Pope Benedict XVI will visit Italy’s Abruzzo region to pray at a monastery that hosts the Veil of Veronica, which locals believe is a cloth that St. Veronica used to wipe Christ’s forehead on his way to the cross. It bears a near-photographic image of Jesus and has lately become a focus for pilgrims. In 1999, scientists examined the cloth but failed to determine how the image had been created. The Pope is not endorsing the relic, but his presence will inevitably lend it credibility.

seem to experience less discomfort when receiving hypodermic needles. But other experts suggest it’s not just television that calms children, it’s any overwhelming distraction.

Hazardous when dull

People who are bores and pains in the butt can compromise your health. Eli Finkel, a psychology professor at Chicago’s Northwestern University, has found that working with dullards or difficult personalities rapidly saps mental energy, leading to stress and exhaustion. One reason is that summoning the patience to control oneself in the presence of troublesome, inefficient and boring workers is a far more demanding and energy-consuming task than previously thought.


Younger is funnier

Are you funnier than your older brothers and sisters? You’re not alone. A new survey has found that more than half of younger siblings say they find it easy to be funny, whereas only a third of eldest children have the ability. More joyless are only children, among whom only ll per cent say they’re funny. The survey’s

compiler, psychologist Richard Wiseman, says that younger children have to compete for parents’ attention, and one device is humour. In contrast, older children are expected to take on more serious roles in the family, while only children have no need to aspire for parents’ attention.

What’s spotted dick?

Traditional dishes seem destined to disappear in British cuisine because fewer young people are willing to try them. Many have never even heard of them. Whereas one in five British pensioners recognize “calf’s footjelly,” only two per cent of people under 25 do. A majority doesn’t know what spotted dick is, and only one per cent know that “bath chaps” are smoked pigs’ cheeks rolled in crumbs. Even when young people had heard of a heritage dish called “jugged hare” (boiled rabbit served in a sauce of its own blood), seven out of 10 would refuse to eat it. For some reason.


Women crave gadgets

Forget the bling; three out of four women would rather have a plasma television than a diamond necklace. “Girls Gone Wired,” a survey conducted for a U.S. cable channel, found that when it comes to gifts and purchases, today’s females more closely resemble males. Women own 6.6 hightech gadgets, compared to 6.9 for men, laying to waste the old idea that women are disinterested in consumer technology. More than half of women would choose a fancy TV over a winter holiday down south, and 86 per cent would opt for a video camera over designer shoes.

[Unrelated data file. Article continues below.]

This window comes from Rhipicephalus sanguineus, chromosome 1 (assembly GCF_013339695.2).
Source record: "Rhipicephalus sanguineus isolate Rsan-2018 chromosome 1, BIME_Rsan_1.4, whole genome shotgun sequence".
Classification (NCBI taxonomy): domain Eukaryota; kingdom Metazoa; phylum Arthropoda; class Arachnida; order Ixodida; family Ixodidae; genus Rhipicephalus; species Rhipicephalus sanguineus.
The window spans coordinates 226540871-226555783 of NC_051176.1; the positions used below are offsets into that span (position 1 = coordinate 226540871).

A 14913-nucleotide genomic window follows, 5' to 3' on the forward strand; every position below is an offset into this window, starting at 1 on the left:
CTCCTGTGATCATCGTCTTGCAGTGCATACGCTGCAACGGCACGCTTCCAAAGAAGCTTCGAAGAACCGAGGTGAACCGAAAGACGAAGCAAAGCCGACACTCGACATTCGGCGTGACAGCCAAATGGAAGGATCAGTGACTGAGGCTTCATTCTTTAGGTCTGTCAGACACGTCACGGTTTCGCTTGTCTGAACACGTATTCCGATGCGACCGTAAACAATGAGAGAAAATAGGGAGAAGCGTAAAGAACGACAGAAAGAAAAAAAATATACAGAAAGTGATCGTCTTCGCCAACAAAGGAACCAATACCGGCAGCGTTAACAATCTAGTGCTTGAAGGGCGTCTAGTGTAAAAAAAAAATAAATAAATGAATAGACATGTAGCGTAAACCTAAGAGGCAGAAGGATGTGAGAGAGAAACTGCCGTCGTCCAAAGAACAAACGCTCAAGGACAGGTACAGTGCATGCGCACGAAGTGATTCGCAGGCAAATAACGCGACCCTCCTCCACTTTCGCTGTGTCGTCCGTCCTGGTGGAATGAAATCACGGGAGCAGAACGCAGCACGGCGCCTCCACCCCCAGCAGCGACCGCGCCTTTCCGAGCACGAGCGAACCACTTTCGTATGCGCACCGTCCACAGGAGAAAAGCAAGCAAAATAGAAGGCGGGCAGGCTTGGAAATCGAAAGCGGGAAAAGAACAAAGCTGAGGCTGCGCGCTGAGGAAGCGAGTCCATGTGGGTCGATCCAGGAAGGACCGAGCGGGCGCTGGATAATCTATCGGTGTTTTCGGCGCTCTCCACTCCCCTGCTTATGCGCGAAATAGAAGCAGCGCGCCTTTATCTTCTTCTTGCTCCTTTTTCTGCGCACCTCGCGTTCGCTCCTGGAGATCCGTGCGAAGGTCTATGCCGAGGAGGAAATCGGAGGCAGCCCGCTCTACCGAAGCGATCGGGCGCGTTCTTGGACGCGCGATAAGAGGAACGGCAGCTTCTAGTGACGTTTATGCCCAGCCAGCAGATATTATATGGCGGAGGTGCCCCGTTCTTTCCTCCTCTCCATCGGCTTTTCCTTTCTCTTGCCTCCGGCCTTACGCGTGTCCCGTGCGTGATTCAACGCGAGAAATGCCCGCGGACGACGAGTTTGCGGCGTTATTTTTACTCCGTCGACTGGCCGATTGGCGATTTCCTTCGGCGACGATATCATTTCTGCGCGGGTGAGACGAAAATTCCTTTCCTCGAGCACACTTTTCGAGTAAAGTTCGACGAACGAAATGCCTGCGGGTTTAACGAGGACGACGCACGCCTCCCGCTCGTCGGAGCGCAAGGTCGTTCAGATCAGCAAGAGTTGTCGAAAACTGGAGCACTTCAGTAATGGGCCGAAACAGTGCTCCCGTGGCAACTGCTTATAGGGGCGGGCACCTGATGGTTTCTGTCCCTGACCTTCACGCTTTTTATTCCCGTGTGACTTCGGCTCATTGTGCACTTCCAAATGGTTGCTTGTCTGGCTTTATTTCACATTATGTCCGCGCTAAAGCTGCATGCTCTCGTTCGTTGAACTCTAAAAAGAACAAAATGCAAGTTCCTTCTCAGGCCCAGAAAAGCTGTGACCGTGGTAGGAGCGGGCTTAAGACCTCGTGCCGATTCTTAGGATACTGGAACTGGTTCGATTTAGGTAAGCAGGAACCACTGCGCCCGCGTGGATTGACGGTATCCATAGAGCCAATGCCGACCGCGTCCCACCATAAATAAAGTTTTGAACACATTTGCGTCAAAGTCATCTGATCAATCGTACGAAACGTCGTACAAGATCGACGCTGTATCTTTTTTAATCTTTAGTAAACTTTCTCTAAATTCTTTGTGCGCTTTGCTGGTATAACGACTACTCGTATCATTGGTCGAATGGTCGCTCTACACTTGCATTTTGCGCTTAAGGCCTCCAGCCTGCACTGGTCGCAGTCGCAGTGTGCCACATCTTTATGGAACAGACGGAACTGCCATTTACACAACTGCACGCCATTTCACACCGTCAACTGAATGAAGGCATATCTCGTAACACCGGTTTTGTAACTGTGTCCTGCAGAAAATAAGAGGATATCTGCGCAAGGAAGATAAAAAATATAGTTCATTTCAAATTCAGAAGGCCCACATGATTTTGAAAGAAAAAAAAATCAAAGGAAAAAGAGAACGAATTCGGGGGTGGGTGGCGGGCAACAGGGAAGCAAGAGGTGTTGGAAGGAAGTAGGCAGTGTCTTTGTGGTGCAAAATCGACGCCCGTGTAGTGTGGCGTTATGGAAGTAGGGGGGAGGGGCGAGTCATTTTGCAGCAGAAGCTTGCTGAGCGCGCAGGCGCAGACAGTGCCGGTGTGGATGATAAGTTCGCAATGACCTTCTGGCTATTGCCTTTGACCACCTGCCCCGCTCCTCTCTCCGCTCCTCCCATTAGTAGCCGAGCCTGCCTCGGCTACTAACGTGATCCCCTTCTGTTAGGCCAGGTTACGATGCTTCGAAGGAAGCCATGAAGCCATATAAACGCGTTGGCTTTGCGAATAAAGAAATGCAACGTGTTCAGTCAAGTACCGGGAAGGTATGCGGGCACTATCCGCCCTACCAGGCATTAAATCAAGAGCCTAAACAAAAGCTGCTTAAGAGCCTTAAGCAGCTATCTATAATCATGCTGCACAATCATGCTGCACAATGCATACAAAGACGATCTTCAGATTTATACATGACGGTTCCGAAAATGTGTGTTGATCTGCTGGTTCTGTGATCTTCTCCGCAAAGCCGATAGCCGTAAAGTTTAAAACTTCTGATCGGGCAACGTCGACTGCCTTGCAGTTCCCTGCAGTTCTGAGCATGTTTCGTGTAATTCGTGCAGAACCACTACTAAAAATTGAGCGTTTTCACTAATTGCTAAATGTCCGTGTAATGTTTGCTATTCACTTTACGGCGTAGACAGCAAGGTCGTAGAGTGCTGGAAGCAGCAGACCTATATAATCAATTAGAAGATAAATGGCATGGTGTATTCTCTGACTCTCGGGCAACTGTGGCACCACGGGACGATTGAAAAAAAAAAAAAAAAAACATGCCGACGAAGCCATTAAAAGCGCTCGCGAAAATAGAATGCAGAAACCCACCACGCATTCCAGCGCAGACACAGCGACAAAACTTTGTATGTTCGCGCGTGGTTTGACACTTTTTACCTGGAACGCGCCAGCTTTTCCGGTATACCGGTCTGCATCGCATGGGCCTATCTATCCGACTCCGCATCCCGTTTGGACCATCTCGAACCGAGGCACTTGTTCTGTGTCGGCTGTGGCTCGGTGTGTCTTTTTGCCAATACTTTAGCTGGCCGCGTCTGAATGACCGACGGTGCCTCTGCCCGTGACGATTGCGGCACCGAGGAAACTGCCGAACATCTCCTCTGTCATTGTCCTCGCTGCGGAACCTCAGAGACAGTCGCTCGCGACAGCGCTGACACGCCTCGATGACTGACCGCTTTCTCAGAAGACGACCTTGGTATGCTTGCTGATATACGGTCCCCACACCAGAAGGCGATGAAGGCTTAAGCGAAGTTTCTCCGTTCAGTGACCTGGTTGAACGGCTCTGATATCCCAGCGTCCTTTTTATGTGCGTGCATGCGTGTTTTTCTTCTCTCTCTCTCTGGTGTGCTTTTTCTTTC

Pet renos

One-fifth of the 56 per cent of Canadians who own pets have

spent money renovating their houses to accommodate the animals. A new survey by RBC Financial reveals just how far some will go. Among the alterations: entire seven-by-nine-foot playrooms for animals and toys; oversized doggie showers with oversized drains to prevent pethair clogs; niches built into lower kitchen cabinets to keep cats from getting underfoot; windows that have been lowered to permit easier viewing by animals; and doggie portals designed to look like miniature garage doors.


Glitter gotch

Police in Brazil’s remote Amazonian state of Rondonia decided to question a man at a regular road check because he seemed nervous. In his car they found jeweller’s equipment for measuring gems. But when they looked in his underwear they hit the jackpot. He had stashed 666 rough diamonds worth about US$200,000. The man was returning from Indian territory, a place where illegal diamond prospectors often sneak out fortunes, depriving native populations of income.


Alfredo Stroessner, 93, Paraguayan dictator. Between 1954 and 1989, the military strongman ruled variously with terror, cronyism and by fostering economic growth, thanks to construction of a massive hydroelectric dam on the Brazilian

border. By the late 1980s, the caudillo style of government was out of favour and he fled into exile.

Bruno Kirby, 57, actor. From his debut in The Godfather II to his heyday in Billy Crystal comedies such as City Slickers and When Harry Met Sally, the actor had a memorable high and husky voice. He also appeared in Good Morning, Vietnam and most recently in HBO’s Entourage. M